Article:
News Round-Up

Fish Feel Pain like Humans

Mounting evidence and new research has suggested that fish are far more intelligent that they’re given credit for. They can recognise themselves and others and cooperate and reconcile with one another.  “Although scientists cannot provide a definitive answer on the level of consciousness for any non-human vertebrate, the extensive evidence of fish behavioural and cognitive sophistication and pain perception suggests that best practice would be to lend fish the same level of protection as any other vertebrate,” says Culum Brown of Macquarie University in Australia, who published his findings in the journal Animal Cognition.

Fish Thrive in Abandoned Thai Mall

A mall in Bangkok has become a new home to hundreds of talapia fish after it the roof was destroyed by a fire. After becoming flooded, the mall became infested with mosquitoes. Locals introduced the fresh to help kerb the problem, and now they thrive in this abandoned mall, swimming happily around rusty elevators.

Spiders Dwelling Near Water Eat Fish

According to the University of Basel in Switzerland and Pusey from the University of Western Australia, there have been several spiders documented eating small fish. These semi-aquatic spiders are capable of swimming, diving and walking on the water surface, to catch fish that are twice as big as them and will last them several hours.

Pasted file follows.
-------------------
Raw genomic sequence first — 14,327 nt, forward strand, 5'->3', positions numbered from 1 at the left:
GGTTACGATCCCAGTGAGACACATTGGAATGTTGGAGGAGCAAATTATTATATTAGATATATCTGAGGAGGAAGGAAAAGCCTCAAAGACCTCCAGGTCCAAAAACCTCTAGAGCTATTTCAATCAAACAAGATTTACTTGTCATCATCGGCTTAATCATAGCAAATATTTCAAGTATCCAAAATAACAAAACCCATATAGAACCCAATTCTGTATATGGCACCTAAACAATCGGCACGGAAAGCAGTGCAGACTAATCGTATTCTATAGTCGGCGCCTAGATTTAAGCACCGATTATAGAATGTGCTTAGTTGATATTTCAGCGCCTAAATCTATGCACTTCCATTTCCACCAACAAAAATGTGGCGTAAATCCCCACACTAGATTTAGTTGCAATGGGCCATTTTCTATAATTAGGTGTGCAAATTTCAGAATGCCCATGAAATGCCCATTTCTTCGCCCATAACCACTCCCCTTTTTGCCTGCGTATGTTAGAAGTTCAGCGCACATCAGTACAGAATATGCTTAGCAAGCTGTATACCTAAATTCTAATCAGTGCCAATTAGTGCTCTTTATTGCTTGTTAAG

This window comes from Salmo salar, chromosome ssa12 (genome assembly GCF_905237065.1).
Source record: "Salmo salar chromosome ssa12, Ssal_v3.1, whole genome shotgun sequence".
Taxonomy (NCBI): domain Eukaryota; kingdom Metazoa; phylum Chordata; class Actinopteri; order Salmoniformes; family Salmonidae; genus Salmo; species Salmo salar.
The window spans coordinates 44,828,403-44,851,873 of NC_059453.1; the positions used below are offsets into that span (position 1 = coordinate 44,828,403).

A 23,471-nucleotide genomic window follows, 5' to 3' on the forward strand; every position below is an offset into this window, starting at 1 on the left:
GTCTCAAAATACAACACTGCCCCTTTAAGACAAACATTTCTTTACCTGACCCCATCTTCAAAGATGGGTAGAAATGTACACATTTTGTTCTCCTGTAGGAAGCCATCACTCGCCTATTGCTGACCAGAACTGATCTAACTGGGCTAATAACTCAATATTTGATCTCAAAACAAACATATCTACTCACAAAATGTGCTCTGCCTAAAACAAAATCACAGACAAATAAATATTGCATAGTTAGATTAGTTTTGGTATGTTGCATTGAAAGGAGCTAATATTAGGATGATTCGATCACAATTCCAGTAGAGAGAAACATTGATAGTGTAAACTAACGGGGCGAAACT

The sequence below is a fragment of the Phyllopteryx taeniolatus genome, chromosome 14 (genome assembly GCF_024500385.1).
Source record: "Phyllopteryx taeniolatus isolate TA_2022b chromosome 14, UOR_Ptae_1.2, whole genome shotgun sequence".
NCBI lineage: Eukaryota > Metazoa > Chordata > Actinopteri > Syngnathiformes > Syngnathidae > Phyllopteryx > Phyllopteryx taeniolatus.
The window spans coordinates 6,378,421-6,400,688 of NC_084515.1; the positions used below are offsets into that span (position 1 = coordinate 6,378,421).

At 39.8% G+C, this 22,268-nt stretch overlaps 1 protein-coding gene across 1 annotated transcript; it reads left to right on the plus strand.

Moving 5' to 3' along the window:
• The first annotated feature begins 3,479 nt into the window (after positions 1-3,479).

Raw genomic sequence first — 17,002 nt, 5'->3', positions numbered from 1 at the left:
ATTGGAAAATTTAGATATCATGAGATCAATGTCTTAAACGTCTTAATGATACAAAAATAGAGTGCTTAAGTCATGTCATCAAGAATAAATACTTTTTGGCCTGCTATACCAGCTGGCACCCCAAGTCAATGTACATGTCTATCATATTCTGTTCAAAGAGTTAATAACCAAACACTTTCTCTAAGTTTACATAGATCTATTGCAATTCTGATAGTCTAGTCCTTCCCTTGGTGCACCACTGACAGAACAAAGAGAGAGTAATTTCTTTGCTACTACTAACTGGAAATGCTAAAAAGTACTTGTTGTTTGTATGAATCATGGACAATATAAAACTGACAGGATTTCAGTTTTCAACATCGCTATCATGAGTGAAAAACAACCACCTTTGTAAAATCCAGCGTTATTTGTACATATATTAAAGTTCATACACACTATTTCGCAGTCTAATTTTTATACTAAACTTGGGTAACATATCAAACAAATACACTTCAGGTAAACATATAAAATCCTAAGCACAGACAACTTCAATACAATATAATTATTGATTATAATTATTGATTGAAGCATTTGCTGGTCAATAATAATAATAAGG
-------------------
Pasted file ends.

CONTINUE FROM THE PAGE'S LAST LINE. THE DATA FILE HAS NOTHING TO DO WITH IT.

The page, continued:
Aquarium Fish Collecting Battle in Hawaii

Activists have launched a campaign against the collecting of aquarium fish from the coast of Honolulu, Hawaii. While the area is one of the best managed in the world, questions are beginning to be asked about its appropriateness. Fish from this area are flown all over the world from Berlin to Boston, and the activists argue that this practice is destroying the coral reef.

However, the activists, known as the Sea Shepherd Conservation Society, have been countered by local fisherman, state regulators and local environmentalists, who have evidence that fish stocks in the area are rebounding.

Shark Swims Beneath the Streets in Mexico City

To help improve the culture of marine conservation, Latin America’s largest aquarium has been built beneath the streets of Mexico City. With shark tank glass eight inches thick and a promise that it can withstand a 10.00 Richter earthquake, it’s supposed to be safer than houses, but we’re still not convinced we’d want to be there when an earthquake hit.